YouTube, The Huffington Post, Grazia (UK), The Apprentice, City AM – 2005 was a vintage year for media launches. It was also the year that a trio of Carat exiles – myself, Mark Jarvis and Colin Mills – decided to launch our own independent media agency.
At the time, it felt exhilarating and terrifying – and, to underscore that fear, colleagues and contacts lined up to tell us what a mistake this was. At Carat, we had careers, clients, pensions, prospects. Launching a media agency from scratch involved huge risk and vast amounts of capital, within a consolidating sector that placed increasing emphasis on scale and buying clout.
Media coverage at the time reiterated that ours was the first independent full-service media agency to launch since Walker Media in 1998. Subtext: this was an interesting but truly bonkers move.
Clients sang a different tune. Multinational brands were never going to be interested in our offer – they were and still are well-served by the big networks. Instead, we were looking to attract challenger brands operating in fast-moving sectors that wanted creativity and a more personalised service than large agencies could deliver.
We already admired BLM and Walker Media. However, clients maintained there was a gap in the market for another independent media agency agile enough to deliver smart planning and buying geared specifically to the needs of small to medium-sized clients. Media owners were also encouraging – it helped that they knew us well. They welcomed an alternative agency, open to new media opportunities and prepared to negotiate using brain, not brawn.
But when it came to actually launching the7stars, what clinched it was, and remains, a desire to do things differently. This meant kicking back against the cookie-cutter approach to running a media business that seemed to say: "Our network business model requires a media agency to be X size, trade in Y way, treat clients in Z fashion." It meant complete transparency – we believe clients must be able to trust their agency and receive strategic advice that is always and only in their interests.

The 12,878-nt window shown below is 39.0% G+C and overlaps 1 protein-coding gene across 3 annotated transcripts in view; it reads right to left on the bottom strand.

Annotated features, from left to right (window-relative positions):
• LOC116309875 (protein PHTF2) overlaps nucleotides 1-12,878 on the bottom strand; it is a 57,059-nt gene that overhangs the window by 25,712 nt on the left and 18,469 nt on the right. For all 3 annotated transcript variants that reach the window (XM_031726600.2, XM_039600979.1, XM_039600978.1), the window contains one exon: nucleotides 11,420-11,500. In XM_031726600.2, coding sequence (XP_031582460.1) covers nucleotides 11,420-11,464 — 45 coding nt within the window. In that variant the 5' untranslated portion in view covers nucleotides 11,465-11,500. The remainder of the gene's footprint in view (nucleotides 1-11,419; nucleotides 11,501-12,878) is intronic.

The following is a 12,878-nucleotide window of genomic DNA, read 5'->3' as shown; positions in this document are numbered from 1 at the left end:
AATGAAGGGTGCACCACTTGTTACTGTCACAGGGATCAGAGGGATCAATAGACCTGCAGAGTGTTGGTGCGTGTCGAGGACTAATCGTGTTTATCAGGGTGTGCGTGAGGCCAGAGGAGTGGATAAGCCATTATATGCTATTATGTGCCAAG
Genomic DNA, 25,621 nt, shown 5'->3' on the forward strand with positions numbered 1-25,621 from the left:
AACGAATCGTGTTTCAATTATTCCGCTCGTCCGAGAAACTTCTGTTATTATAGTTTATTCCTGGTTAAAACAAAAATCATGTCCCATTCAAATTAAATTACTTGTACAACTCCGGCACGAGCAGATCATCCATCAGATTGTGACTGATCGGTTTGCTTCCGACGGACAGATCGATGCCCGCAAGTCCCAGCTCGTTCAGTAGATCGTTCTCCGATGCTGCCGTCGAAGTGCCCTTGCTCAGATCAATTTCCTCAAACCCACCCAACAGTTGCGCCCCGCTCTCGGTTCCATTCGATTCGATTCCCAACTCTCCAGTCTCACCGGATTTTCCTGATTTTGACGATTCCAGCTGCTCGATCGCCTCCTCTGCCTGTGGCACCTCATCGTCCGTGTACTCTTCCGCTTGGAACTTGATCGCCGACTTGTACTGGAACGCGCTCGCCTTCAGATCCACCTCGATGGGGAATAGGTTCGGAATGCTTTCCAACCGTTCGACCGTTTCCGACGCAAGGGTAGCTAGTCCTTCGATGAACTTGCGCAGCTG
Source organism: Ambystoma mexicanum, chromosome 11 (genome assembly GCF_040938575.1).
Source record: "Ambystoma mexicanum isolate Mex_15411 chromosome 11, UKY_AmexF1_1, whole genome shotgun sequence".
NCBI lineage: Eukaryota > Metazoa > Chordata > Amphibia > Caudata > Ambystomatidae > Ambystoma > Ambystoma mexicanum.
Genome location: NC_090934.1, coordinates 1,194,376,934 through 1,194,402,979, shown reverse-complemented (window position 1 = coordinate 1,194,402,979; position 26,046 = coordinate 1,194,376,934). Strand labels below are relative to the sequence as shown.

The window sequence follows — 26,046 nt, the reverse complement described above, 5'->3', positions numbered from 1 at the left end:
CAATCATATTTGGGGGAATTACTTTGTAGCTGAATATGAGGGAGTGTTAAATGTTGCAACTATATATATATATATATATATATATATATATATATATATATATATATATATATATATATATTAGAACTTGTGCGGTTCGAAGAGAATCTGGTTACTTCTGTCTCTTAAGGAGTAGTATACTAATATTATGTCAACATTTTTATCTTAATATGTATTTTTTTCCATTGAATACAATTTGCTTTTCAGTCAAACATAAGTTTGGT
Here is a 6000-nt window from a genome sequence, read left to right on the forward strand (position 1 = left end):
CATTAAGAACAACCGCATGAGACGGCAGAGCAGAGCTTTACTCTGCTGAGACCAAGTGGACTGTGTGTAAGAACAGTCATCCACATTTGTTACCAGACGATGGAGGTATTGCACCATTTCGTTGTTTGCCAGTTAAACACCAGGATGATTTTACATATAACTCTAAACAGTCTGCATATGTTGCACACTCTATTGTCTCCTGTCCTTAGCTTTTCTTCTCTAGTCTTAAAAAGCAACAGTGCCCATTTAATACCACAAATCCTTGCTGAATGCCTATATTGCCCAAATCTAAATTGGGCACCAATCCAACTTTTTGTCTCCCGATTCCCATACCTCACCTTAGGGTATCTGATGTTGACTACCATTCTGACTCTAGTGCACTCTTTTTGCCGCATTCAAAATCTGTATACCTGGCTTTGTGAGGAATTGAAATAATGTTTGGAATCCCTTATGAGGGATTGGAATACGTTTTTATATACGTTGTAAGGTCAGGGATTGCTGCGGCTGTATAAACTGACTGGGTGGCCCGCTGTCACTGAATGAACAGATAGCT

On the people side, it meant asking: "What if we made being a great place to work a core aim of being in business?" In practice, this was the birth of our "people before process" approach, part of which meant ditching job titles and holiday forms. It also meant investing in training, healthcare and gym memberships.
Securing private rather than venture-capital funding was key to realising these ambitions. Luckily, our backers supported our vision and were prepared to give us room to create an agency the way we wanted it. After the first year of operating, our billings were just £10 million – we broke even after 18 months.
Fast forward a decade and we will bill £200 million this year, making us the UK’s biggest independent – in fact, the biggest in the past 20 years.
The route from start-up to big independent has not been easy. In the early days, we lacked scale so getting on to pitches was really hard.
We first talked to Iceland in 2006 but were too small to handle its business. When the recession hit, we had three clients go into administration.
On the plus side, it forced us to be a more entrepreneurial and to encourage more freelance talent, flexible working and short-term contracts.
These days, growth itself presents challenges: we have to focus on maintaining a creative, entrepreneurial culture and on managing the complexity of being a bigger agency without becoming corporate. Having a talented senior team that shares our passion for the business and will speak up if we risk veering off course is invaluable.
Looking back to 2005, did we think we would get to this point? Well, yes – we believed in our offer and we knew this level of growth was possible. What we didn’t anticipate is our even rarer-breed status now that Walker Media and BLM have been swallowed up by the bigger networks.
While I’d happily do it all over again it, I’d love to see more entrepreneurial spirit in media – after all, there are plenty of independent digital and creative agencies. Indies are only unusual in media because of the scale argument. We believe media is too important to commoditise – clients and the media industry need more people to believe it, too, and to be brave enough to launch the next generation of media independents.
Jenny Biggam is a co-founder of the7stars